Students and professors at the University of Wisconsin (UW) have come up with an innovative form of carbon capture technology that they’ve used to participate in the XPRIZE competition.
In 2021, the UW team was among the top winners in the $5 million XPRIZE for Carbon Removal Student Competition.
The contest welcomes any project that can help the climate by eliminating carbon dioxide from the planet. The UW team was awarded $250,000 to continue their project.
Elon Musk established a non-profit research organization set to fund early-stage carbon removal concepts, helping teams build real systems that can make an impact.
According to the United Nations, global emissions reached 59 gigatons of CO2 in 2019 alone.
Since the UW group received its initial award, it has been consistently building a demonstration unit where third parties would verify the technology.
The Musk Foundation will announce the next competition prizes – 15 awards worth $1,000,000 each – on Earth Day, April 22.
The team is putting all its energy into building a carbonization component and a direct air capture (DAC) unit.
DAC would trap carbon dioxide from the air, and the carbonization component would convert the trapped CO2 into limestone particles.
XPRIZE: A boon for scientific ideas
XPRIZE is indeed a boon for people with unique ideas of how to remove CO2 from the earth in a practical manner. It turns the ideas into an actual engineering system that can work in a feasible way, as is the case with the UW team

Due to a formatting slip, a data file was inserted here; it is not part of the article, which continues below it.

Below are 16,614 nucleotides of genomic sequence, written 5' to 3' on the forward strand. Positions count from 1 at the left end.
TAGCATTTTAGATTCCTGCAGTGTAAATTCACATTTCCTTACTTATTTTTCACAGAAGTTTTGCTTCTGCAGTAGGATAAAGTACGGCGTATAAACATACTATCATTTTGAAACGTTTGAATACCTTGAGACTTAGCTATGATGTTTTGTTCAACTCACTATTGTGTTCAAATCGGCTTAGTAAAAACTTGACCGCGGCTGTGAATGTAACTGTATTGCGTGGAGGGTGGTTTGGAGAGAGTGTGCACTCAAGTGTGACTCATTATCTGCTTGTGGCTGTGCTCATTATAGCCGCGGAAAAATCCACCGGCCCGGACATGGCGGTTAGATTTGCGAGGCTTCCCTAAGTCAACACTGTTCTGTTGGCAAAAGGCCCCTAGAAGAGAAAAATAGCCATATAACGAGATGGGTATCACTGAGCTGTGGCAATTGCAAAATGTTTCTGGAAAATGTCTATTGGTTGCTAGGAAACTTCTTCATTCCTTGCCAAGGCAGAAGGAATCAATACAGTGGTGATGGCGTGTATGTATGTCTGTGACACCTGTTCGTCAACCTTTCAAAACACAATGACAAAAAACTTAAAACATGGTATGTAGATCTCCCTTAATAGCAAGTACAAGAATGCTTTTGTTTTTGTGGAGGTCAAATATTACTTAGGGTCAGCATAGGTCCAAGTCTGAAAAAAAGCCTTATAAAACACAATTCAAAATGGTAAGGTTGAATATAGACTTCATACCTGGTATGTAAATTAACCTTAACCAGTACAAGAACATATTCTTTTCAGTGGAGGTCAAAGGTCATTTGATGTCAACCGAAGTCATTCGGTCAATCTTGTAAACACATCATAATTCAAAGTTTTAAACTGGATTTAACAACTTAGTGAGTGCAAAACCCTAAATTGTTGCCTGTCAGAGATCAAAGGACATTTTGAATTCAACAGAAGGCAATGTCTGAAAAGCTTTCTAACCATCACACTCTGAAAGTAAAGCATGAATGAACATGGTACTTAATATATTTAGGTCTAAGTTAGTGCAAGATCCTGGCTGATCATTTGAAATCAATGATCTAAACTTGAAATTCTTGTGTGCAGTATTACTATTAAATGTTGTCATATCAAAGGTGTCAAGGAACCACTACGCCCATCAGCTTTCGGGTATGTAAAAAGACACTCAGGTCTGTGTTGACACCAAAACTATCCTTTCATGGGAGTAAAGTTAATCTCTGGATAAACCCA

The team was formed by professor of biological systems engineering, Rob Anex, and assistant professor of civil and environmental engineering, Bu Wang and some of their students, who together started working on their ideas.
Team member and recent CALS graduate student in biological systems engineering Seunghyeon JungPhD’21 was focused on building the lab-scale DAC unit. It relies on simple chemical reactions and specialized materials to trap CO2 from the air.
How does the UW carbon capture technology work?
Hydroxide solution is flown over the packing material, while at the same time, air is blown horizontally over the surface. The chemical reaction happens on the surface and traps carbon in carbonate ions.
The carbonate solution then enters the carbonization component and is combined with slag or ash, byproducts of the industrial furnace-like steel mills.
The end product is carbonated powder containing fine limestone and silica particles, which can be used as a substitute for cement in construction. A hydroxide byproduct of this process then goes back into the DAC unit to trap more CO2.
Essentially, carbon dioxide from the air is being converted into carbonate minerals which can be further upcycled into construction materials.
The team members include six graduate and two undergraduate students, all working on refining their system as they move forward in the XPRIZE contest.